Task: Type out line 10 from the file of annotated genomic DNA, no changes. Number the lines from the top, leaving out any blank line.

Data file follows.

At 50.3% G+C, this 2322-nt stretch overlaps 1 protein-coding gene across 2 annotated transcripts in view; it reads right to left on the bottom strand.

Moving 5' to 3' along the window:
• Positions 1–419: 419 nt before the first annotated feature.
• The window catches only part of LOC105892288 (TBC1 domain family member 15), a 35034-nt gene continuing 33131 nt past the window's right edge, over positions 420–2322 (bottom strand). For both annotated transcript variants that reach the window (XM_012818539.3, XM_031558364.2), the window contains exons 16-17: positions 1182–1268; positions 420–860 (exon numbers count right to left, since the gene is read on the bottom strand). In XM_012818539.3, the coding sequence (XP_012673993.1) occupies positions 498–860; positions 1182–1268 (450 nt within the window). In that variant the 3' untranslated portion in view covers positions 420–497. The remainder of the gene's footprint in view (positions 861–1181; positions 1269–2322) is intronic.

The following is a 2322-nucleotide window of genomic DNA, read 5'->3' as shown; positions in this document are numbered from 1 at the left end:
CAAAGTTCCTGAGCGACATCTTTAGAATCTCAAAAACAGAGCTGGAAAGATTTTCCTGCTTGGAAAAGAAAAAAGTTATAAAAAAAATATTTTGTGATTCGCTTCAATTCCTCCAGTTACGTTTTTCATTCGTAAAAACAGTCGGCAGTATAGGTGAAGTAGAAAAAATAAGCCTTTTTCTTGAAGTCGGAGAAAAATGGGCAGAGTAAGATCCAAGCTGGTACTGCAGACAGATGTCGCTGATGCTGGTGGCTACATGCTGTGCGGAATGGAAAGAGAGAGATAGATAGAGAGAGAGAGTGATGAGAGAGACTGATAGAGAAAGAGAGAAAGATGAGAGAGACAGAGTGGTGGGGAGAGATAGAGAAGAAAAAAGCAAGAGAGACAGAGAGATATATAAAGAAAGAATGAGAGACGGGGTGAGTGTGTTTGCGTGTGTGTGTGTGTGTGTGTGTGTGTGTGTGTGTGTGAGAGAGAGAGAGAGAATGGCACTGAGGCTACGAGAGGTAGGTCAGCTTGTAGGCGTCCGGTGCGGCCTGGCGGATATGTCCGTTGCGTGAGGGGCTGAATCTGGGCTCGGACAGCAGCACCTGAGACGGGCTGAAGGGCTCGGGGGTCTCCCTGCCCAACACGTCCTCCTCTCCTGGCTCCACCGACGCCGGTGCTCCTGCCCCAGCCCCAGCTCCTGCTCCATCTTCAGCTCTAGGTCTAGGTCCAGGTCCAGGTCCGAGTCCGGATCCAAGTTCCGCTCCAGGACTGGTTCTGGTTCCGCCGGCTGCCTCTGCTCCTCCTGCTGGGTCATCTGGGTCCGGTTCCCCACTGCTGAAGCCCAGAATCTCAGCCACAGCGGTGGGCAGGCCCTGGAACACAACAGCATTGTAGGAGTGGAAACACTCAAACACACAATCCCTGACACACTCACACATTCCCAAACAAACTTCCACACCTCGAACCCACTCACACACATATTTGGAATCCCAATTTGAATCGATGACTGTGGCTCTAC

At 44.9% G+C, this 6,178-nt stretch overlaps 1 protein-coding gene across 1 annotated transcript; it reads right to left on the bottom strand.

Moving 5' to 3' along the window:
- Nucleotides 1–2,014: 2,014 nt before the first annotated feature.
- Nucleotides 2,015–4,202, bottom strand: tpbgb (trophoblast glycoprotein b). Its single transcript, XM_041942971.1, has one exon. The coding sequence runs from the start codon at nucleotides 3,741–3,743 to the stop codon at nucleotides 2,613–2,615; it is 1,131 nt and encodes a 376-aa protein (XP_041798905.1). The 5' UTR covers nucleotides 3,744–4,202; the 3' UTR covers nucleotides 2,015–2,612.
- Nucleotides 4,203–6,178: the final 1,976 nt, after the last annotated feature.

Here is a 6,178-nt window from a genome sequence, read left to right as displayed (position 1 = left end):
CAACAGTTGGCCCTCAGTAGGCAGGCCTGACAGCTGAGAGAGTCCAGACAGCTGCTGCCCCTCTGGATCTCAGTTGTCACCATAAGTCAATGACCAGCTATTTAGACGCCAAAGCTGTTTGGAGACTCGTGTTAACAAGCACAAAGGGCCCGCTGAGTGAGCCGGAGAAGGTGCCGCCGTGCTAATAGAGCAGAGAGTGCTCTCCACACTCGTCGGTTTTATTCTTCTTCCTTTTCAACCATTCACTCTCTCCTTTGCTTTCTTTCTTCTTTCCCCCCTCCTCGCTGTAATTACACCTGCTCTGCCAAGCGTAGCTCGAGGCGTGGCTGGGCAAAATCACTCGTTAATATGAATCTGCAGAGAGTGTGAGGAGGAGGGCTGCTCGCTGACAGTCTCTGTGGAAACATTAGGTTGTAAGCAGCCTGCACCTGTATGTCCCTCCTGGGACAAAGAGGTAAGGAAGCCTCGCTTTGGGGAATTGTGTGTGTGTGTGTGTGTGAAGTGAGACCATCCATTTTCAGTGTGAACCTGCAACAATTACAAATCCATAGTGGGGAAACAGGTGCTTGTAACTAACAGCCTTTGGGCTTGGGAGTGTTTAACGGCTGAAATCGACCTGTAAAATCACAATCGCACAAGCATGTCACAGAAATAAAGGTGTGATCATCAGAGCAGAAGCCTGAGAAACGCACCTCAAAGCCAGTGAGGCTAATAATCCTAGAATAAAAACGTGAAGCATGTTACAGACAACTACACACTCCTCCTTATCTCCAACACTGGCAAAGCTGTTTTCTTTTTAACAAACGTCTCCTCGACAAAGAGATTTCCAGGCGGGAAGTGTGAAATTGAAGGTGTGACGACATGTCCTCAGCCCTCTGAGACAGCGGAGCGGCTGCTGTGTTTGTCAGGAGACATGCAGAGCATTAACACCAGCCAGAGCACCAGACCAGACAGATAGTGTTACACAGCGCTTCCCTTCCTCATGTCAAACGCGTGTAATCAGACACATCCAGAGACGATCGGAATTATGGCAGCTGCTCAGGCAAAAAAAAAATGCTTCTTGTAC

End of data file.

- Nucleotides 2,015–4,202, bottom strand: tpbgb (trophoblast glycoprotein b). Its single transcript, XM_041942971.1, has one exon. The coding sequence runs from the start codon at nucleotides 3,741–3,743 to the stop codon at nucleotides 2,613–2,615; it is 1,131 nt and encodes a 376-aa protein (XP_041798905.1). The 5' UTR covers nucleotides 3,744–4,202; the 3' UTR covers nucleotides 2,015–2,612.